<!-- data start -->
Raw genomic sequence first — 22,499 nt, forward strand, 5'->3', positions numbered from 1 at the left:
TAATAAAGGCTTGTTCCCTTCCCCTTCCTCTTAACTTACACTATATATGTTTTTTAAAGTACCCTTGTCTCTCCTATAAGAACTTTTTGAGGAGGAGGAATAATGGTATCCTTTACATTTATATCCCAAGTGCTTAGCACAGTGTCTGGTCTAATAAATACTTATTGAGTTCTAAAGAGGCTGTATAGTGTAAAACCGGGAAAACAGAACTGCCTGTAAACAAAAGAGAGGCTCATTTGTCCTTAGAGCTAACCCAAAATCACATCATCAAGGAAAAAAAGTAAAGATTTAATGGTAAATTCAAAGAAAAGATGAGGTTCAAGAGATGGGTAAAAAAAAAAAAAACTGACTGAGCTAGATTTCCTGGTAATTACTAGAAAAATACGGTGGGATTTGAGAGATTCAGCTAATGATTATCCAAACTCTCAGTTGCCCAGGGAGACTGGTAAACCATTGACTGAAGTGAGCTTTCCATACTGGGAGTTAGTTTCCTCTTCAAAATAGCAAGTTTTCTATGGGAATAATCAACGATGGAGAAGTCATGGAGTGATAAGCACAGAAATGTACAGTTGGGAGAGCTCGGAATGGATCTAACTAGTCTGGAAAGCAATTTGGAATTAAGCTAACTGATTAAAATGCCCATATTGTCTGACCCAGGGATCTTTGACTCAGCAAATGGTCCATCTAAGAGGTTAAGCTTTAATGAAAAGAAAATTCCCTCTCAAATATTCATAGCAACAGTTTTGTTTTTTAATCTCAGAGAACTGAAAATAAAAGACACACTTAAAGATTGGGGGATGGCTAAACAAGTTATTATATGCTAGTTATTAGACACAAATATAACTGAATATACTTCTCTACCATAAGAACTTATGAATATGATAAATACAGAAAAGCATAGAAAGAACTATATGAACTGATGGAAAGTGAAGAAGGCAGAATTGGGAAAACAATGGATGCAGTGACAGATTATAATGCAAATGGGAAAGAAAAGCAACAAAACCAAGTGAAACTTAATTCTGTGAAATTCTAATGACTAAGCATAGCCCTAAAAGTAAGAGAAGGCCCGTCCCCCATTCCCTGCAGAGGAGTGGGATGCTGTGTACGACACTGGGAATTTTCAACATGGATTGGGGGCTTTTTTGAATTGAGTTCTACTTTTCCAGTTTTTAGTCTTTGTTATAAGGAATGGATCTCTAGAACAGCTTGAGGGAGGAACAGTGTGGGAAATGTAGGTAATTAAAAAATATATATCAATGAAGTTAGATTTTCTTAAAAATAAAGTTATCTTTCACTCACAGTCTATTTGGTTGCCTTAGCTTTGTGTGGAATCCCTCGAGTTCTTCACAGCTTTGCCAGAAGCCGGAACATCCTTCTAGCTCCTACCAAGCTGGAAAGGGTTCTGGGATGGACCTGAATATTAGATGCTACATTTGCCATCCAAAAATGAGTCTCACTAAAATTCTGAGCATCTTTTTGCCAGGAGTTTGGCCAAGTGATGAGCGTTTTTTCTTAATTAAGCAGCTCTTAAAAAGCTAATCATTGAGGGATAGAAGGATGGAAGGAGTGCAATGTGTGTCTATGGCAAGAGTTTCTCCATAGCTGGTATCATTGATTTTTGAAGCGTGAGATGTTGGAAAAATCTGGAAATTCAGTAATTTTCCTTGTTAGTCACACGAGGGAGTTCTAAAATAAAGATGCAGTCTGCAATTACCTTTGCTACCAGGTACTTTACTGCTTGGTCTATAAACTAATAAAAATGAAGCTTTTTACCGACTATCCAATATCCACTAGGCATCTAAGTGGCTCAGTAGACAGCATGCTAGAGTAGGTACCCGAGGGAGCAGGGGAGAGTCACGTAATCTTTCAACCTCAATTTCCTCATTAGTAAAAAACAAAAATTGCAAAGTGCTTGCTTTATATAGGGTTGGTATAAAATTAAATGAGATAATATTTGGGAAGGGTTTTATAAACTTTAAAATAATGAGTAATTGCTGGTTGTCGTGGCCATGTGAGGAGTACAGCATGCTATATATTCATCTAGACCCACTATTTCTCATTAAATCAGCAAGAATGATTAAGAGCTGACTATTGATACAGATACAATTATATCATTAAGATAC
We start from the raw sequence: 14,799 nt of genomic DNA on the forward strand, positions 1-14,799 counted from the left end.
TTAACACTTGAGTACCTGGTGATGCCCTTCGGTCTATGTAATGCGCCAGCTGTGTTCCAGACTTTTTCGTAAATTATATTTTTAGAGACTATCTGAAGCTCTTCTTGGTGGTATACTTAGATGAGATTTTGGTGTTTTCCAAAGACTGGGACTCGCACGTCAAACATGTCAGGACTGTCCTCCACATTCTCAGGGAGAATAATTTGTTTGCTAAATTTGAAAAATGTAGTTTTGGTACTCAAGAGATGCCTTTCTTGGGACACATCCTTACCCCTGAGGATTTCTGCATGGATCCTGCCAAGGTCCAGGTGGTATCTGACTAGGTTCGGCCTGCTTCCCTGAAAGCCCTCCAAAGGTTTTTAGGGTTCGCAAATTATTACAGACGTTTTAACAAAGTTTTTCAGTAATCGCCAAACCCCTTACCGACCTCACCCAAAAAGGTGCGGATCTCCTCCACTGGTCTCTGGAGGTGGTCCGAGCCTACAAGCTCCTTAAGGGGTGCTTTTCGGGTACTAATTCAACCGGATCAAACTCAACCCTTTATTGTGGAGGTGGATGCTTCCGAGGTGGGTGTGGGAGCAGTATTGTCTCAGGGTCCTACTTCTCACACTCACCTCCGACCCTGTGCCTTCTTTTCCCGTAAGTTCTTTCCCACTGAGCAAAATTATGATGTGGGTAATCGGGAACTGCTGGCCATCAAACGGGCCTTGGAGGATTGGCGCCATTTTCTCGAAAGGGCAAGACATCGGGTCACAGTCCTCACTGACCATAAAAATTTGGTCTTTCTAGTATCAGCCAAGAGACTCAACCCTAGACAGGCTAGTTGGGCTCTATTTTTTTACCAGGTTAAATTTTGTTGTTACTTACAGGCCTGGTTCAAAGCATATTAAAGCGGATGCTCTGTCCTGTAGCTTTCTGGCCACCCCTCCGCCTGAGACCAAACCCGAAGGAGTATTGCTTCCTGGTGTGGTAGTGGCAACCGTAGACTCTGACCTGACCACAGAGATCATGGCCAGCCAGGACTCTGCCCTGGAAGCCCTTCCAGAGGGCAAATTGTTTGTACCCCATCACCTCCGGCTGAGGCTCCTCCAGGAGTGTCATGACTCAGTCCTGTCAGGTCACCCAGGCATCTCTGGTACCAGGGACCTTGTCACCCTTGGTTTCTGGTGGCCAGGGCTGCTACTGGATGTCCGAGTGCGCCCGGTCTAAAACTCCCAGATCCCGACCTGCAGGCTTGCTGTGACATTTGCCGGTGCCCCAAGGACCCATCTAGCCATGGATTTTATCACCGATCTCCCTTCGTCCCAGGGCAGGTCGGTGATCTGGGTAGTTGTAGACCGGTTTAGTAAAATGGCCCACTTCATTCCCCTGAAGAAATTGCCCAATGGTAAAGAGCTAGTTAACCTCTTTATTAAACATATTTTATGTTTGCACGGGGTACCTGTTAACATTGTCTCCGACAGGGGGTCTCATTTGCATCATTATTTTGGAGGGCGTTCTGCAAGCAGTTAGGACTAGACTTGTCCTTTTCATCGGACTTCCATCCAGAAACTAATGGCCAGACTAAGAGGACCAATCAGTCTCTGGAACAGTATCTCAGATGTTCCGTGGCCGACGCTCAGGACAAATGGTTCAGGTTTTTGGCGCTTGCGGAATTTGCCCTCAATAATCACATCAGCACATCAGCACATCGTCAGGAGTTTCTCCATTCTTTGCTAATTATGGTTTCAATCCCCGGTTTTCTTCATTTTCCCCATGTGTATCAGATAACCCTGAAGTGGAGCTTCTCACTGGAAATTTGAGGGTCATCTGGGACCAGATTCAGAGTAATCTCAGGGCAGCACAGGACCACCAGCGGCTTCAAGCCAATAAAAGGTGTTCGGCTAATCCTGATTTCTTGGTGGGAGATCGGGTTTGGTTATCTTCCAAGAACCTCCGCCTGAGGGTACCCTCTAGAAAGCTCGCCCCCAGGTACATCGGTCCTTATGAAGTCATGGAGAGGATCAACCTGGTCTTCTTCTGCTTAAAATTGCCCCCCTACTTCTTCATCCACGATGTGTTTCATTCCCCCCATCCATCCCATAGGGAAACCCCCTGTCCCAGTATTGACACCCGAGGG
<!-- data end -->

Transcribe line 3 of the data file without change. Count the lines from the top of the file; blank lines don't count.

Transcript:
We start from the raw sequence: 14,799 nt of genomic DNA on the forward strand, positions 1-14,799 counted from the left end.